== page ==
Uruguay's Lower House Thursday passed a bill legalizing euthanasia with 57 votes out of 96. The project now goes to the Senate for further Parliamentarian treatment.
The initiative of the Colorado Party deputy and president of the Lower House, Ope Pasquet, unified with the text presented by the opposition Frente Amplio, was approved by 57 votes to 96, and generated divisions within the government center-right wing coalition.
The extraordinary session had 18 hours of debate before the bill, introduced in 2020, was formally voted on.
We are consecrating a right that puts our social and human rights legislation at the forefront worldwide, Congressman Felipe Schipani of the Colorado Party said in a TV interview.
There are seven countries in the world that have regulated the Institute of Euthanasia and today we approved the half sanction in the House of Deputies, the Senate is still pending, but, presumably, there will also be votes for its approval and thus Uruguay joins that group of first world countries that have regulated this Institute, he added.
Different voices despite political alliances
National Party deputy Rodrigo Goñi, one of the main voices speaking out against the initiative, said that the answer to this bill is that the remedy is worse than the disease.
Why? First because it does not alleviate. If what we are really looking for is to alleviate suffering, it does not alleviate, it kills it, he said.
Pasquet, in response to this, asked what is to be done with the people who are suffering today, the people who will not have palliative care, neither tomorrow, nor the day after, nor on Monday.
Living is a right and everyone has that right That some do not want to do it, of course, is totally. That on this there are, as there are, notoriously, different opinions and different sensitivities, totally legitimate. But for that very reason, that everyone has a say and that everyone can decide about his or her own life. That is what we are defending, the right of each one to decide about his own life, concluded the deputy who promoted the original bill.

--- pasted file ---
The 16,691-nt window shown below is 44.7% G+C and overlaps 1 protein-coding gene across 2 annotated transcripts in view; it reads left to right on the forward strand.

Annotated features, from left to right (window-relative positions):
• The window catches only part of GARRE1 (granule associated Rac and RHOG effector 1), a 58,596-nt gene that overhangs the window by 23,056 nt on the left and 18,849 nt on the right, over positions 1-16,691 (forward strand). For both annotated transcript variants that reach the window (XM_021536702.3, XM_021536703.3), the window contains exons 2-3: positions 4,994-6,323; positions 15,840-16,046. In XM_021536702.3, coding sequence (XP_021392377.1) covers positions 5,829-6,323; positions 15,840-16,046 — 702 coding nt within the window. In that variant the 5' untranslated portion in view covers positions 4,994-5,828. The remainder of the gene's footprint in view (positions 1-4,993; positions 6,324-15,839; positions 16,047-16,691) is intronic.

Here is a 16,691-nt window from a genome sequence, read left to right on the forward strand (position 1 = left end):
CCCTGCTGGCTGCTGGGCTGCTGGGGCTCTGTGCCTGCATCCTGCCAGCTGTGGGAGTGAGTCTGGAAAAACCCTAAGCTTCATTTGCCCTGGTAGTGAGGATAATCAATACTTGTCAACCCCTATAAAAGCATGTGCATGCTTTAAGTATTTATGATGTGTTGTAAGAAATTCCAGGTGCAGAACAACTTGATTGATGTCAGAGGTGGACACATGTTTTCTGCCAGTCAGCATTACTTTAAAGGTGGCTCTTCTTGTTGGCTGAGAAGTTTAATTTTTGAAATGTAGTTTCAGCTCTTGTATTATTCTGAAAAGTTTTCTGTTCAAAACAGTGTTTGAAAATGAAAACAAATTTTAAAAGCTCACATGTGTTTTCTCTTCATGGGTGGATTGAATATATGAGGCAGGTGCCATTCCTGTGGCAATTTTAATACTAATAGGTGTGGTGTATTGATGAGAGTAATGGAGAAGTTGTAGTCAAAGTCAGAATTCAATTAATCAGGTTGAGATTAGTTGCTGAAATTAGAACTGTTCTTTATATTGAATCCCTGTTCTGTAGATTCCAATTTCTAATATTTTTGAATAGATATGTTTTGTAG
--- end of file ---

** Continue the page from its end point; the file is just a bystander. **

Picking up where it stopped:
Schipani argued that euthanasia is fundamentally inspired in the freedom of people and in deciding how to die, deciding to die with dignity and not to prolong suffering unnecessarily. He said Thursday's decision was historic.
That is the basic philosophical debate on the subject: those who understand that we are the people who have to decide about our life and the end of it and those who believe that it is not the individual who has to decide to put an end to his life, he also pointed out. In Schipani's view, euthanasia is a matter of convictions, waves, and philosophical roots.
Regarding the bill's future in the Senate, the Congressman said he believed there is a majority of votes for it to become a law.
Opposition Broad Front Chairman Fernando Pereira argued that those of us who have a faith option cannot demand those who do not have it to proceed in the same way.
I come from a difficult time, my mother passed away from a hard terminal illness, she was a Christian and so was I, and we did it according to what she thought, but I understand very well those people who want to opt for another path because I saw the last days of her life, he went on.
This law does not take away the right of my mother to do what she decided, it gives the right to the one who does not want to be able to do it, then from my point of view a good law was passed, he explained. There are moments in life in which dignity is at the limit, he added.
Meanwhile, the Archbishop of Montevideo, Cardinal Daniel Sturla, said he hoped President Luis Lacalle Pou would veto the bill if it makes it through the Senate.
A clear setback in the recognition of the dignity of all human life has just been voted by the majority of deputies, said Sturla. The culture of discarding and death advances, he added.
The bill was a joint initiative from the Colorado Party and the Broad Front.